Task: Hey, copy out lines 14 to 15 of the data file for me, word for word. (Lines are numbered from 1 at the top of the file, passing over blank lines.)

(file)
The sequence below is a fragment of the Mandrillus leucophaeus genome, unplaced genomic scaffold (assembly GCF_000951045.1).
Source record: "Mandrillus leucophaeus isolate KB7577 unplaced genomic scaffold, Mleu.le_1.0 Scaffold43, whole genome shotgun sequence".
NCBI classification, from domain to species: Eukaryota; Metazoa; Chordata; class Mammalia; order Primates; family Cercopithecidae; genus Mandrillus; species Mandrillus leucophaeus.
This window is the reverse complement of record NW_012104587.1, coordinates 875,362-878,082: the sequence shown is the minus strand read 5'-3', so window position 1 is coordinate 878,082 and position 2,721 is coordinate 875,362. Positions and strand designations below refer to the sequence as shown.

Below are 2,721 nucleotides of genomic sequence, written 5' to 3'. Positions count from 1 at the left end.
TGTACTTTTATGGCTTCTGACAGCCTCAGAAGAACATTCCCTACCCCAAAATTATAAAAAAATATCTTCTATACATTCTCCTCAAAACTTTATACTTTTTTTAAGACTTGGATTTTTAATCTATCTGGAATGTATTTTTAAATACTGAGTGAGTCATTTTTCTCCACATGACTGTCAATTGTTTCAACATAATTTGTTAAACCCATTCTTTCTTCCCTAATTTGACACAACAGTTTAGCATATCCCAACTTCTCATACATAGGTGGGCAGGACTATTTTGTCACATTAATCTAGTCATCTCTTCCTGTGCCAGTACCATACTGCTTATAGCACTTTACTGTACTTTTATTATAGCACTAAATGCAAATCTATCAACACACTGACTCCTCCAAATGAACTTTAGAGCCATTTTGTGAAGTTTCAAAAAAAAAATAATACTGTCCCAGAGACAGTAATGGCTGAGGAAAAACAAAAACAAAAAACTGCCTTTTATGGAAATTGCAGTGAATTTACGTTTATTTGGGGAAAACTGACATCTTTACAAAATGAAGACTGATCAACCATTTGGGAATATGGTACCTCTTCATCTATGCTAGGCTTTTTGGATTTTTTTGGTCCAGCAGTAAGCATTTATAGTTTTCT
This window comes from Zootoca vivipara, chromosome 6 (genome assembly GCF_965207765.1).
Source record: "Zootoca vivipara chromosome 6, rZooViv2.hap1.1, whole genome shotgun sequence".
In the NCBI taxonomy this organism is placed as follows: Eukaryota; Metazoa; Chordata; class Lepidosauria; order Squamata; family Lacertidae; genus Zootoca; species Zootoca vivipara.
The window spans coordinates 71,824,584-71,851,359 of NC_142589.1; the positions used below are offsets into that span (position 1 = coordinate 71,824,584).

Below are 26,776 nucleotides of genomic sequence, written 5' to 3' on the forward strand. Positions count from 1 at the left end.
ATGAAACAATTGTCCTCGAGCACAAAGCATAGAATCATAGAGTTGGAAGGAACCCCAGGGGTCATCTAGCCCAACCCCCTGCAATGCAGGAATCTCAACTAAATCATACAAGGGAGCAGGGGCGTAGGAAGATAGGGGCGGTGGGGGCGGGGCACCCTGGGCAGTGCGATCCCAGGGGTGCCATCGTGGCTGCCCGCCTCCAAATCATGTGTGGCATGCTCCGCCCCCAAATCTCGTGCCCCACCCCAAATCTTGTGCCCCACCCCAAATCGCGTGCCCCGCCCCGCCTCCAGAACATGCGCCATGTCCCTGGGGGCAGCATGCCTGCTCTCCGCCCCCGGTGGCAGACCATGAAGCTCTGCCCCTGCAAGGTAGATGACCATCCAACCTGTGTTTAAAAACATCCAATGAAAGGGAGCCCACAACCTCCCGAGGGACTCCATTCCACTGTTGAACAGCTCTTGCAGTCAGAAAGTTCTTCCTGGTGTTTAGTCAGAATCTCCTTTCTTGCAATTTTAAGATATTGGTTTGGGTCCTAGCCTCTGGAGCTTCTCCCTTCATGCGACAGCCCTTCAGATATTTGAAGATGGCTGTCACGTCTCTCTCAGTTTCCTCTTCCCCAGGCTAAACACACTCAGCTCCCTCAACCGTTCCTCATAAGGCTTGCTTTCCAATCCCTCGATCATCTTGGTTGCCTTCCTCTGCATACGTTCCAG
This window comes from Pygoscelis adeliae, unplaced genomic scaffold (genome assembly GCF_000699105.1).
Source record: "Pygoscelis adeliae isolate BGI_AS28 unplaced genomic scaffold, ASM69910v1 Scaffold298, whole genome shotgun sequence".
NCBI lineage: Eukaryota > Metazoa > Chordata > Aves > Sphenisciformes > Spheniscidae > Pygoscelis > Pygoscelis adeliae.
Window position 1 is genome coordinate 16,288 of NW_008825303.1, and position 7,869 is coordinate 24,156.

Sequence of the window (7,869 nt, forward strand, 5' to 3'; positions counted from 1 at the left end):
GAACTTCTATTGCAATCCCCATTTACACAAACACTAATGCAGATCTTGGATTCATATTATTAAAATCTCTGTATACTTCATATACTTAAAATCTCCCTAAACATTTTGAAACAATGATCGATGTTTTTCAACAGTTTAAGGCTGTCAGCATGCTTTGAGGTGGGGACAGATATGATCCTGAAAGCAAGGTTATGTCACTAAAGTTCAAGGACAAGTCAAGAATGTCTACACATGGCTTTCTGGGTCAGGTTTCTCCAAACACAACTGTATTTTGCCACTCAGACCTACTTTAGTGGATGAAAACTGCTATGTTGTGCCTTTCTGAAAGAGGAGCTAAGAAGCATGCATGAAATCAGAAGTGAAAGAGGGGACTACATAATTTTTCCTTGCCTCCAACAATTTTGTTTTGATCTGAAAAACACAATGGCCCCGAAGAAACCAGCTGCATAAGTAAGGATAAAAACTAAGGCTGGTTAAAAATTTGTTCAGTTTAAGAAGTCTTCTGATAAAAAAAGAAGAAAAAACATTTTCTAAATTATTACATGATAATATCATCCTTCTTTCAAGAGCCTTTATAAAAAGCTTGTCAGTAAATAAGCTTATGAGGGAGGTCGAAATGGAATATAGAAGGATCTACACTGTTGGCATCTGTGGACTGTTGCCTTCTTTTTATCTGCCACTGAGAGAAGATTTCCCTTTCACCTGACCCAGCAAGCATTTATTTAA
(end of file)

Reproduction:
Source record: "Pygoscelis adeliae isolate BGI_AS28 unplaced genomic scaffold, ASM69910v1 Scaffold298, whole genome shotgun sequence".
NCBI lineage: Eukaryota > Metazoa > Chordata > Aves > Sphenisciformes > Spheniscidae > Pygoscelis > Pygoscelis adeliae.